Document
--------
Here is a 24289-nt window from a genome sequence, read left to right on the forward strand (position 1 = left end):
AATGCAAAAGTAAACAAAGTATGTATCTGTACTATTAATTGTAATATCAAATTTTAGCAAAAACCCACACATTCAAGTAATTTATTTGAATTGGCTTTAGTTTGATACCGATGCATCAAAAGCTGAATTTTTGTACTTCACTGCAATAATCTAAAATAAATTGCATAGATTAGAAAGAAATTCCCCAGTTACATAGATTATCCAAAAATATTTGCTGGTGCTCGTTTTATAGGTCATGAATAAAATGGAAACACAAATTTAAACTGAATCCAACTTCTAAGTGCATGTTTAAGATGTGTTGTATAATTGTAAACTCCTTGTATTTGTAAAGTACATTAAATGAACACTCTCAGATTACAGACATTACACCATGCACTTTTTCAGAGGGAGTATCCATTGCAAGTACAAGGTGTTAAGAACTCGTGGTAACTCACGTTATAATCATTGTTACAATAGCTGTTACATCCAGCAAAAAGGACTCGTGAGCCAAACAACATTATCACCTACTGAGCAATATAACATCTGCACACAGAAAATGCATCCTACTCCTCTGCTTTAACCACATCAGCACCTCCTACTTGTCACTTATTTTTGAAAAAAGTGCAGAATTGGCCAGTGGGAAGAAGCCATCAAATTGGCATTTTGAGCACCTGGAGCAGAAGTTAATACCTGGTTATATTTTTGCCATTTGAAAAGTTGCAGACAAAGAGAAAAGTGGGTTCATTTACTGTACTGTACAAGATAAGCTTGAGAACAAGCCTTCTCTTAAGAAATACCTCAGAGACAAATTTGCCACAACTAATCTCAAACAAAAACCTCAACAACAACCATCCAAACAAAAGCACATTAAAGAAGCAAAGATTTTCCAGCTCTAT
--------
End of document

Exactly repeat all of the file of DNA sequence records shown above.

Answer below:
Here is a 24289-nt window from a genome sequence, read left to right on the forward strand (position 1 = left end):
AATGCAAAAGTAAACAAAGTATGTATCTGTACTATTAATTGTAATATCAAATTTTAGCAAAAACCCACACATTCAAGTAATTTATTTGAATTGGCTTTAGTTTGATACCGATGCATCAAAAGCTGAATTTTTGTACTTCACTGCAATAATCTAAAATAAATTGCATAGATTAGAAAGAAATTCCCCAGTTACATAGATTATCCAAAAATATTTGCTGGTGCTCGTTTTATAGGTCATGAATAAAATGGAAACACAAATTTAAACTGAATCCAACTTCTAAGTGCATGTTTAAGATGTGTTGTATAATTGTAAACTCCTTGTATTTGTAAAGTACATTAAATGAACACTCTCAGATTACAGACATTACACCATGCACTTTTTCAGAGGGAGTATCCATTGCAAGTACAAGGTGTTAAGAACTCGTGGTAACTCACGTTATAATCATTGTTACAATAGCTGTTACATCCAGCAAAAAGGACTCGTGAGCCAAACAACATTATCACCTACTGAGCAATATAACATCTGCACACAGAAAATGCATCCTACTCCTCTGCTTTAACCACATCAGCACCTCCTACTTGTCACTTATTTTTGAAAAAAGTGCAGAATTGGCCAGTGGGAAGAAGCCATCAAATTGGCATTTTGAGCACCTGGAGCAGAAGTTAATACCTGGTTATATTTTTGCCATTTGAAAAGTTGCAGACAAAGAGAAAAGTGGGTTCATTTACTGTACTGTACAAGATAAGCTTGAGAACAAGCCTTCTCTTAAGAAATACCTCAGAGACAAATTTGCCACAACTAATCTCAAACAAAAACCTCAACAACAACCATCCAAACAAAAGCACATTAAAGAAGCAAAGATTTTCCAGCTCTAT